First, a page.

19_an_introduction_to_genetic_analysis - An Introduction to...

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An Introduction to Genetic Analysis Chapter 19 Mechanisms of Recombination Chapter 19 Mechanisms of Recombination Key Concepts Recombination occurs at regions of homology between chromosomes through the breakage and reunion of DNA molecules. Models for recombination, such as the Holliday model, involve the creation of a heteroduplex branch, or cross bridge, that can migrate and the subsequent splicing of the intermediate structure to yield different types of recombinant DNA molecules. Recombination models can be applied to explain genetic crosses. Many of the enzymes participating in recombination in bacteria have been identified. Introduction Throughout our analysis of linkage, we studied the recombination of genes by crossing-over. In this chapter, we consider molecular mechanisms for generating recombination by crossing- over. Figure 19-1 depicts a basic crossover event, in which two homologous molecules are aligned and subsequently undergo recombination. When Benzer's work and that of others revealed that recombination occurs within genes, it became evident that recombination had to be very precise, because even single-base-pair errors could disrupt the integrity of the gene. How can recognition of homologous chromosomes and recombination events be so precise? The answer lies in the power of base-pair complementarity. We shall see how base-pair complementarity and the formation of heteroduplex regions between complementary regions of homologous chromosomes lead to the recombination events that we have been studying. Breakage and reunion of DNA molecules The experiments discussed in Chapter 5 provide good indirect evidence in favor of breakage and reunion. One of the first direct proofs that chromosomes (in this case, viral chromosomes) can break and rejoin came from experiments on λ phage done in 1961 by Matthew Meselson and Jean Weigle. They simultaneously infected E. coli with two strains of λ. One strain, which had the genetic markers c and mi at one end of the chromosome, was “ heavy ” because the phages were produced from cells grown in heavy isotopes of carbon ( 13 C) and nitrogen ( 15 N). The other strain was c+ 14mi + for the markers and had “light” DNA because it was harvested from cells grown on the normal light isotopes 12 C and 14 N. The two DNAs (chromosomes) can be represented as shown in Figure 19-2a . The multiply infected cells were then incubated in a light medium until they lysed. 勇勇勇勇勇勇勇勇,勇勇勇勇勇勇勇勇勇勇勇勇勇勇勇. 1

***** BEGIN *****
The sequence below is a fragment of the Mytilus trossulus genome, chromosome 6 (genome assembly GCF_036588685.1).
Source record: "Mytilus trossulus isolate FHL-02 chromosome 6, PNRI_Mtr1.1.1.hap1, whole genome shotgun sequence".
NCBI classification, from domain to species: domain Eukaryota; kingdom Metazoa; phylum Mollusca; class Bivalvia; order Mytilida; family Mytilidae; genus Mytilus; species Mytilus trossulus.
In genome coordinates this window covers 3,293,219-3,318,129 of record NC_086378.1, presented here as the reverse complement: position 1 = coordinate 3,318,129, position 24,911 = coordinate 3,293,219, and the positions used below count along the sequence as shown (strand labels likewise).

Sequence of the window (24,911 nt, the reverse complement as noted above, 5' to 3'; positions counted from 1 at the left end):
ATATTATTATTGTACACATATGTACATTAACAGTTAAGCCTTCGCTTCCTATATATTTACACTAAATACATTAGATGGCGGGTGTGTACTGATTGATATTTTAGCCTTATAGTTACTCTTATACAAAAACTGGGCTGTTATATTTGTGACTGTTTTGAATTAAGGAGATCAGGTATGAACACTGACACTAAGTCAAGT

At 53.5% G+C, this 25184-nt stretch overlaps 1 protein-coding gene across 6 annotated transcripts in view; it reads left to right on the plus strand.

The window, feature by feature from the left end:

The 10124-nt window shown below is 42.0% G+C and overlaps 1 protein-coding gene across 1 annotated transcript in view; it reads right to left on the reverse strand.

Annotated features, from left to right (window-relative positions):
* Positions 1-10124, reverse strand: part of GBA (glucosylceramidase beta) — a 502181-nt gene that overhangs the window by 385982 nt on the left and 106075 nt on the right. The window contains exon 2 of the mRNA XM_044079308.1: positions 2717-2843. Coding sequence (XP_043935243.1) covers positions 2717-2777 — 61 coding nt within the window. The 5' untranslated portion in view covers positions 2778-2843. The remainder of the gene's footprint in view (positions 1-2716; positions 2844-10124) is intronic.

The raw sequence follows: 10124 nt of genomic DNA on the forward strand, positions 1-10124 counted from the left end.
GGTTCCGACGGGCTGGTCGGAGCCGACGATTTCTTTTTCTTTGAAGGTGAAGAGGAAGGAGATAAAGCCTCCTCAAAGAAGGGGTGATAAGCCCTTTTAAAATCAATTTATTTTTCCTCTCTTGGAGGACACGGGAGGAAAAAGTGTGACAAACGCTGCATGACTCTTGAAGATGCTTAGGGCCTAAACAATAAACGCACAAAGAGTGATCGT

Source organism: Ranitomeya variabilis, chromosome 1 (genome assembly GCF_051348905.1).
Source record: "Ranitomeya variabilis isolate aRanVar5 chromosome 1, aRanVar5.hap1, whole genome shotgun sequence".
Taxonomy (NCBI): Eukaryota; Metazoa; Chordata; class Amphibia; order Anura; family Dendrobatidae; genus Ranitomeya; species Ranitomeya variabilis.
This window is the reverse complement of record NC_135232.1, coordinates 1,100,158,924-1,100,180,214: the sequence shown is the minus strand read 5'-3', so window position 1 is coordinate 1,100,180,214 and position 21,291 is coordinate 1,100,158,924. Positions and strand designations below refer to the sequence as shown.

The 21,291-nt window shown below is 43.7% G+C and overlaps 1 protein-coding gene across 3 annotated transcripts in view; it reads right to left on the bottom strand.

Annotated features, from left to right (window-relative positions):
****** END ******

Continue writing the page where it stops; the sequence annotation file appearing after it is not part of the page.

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An Introduction to Genetic Analysis Chapter 19 Mechanisms of Recombination The progeny phages released from the cells were spun in a cesium chloride density gradient. A wide band was obtained, indicating that the viral DNAs ranged in density from the heavy parental value to the light parental value, with a great many intermediate densities (Figure 19- 2b ). Interestingly, some recombinant phages were recovered with density values very close to the heavy parental value. They were of genotype c 14 mi + , and they must have arisen
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  • Fall '12
  • Dr.Miller
  • Genetics, DNA, Genetic Analysis, gene conversion, heteroduplex dna

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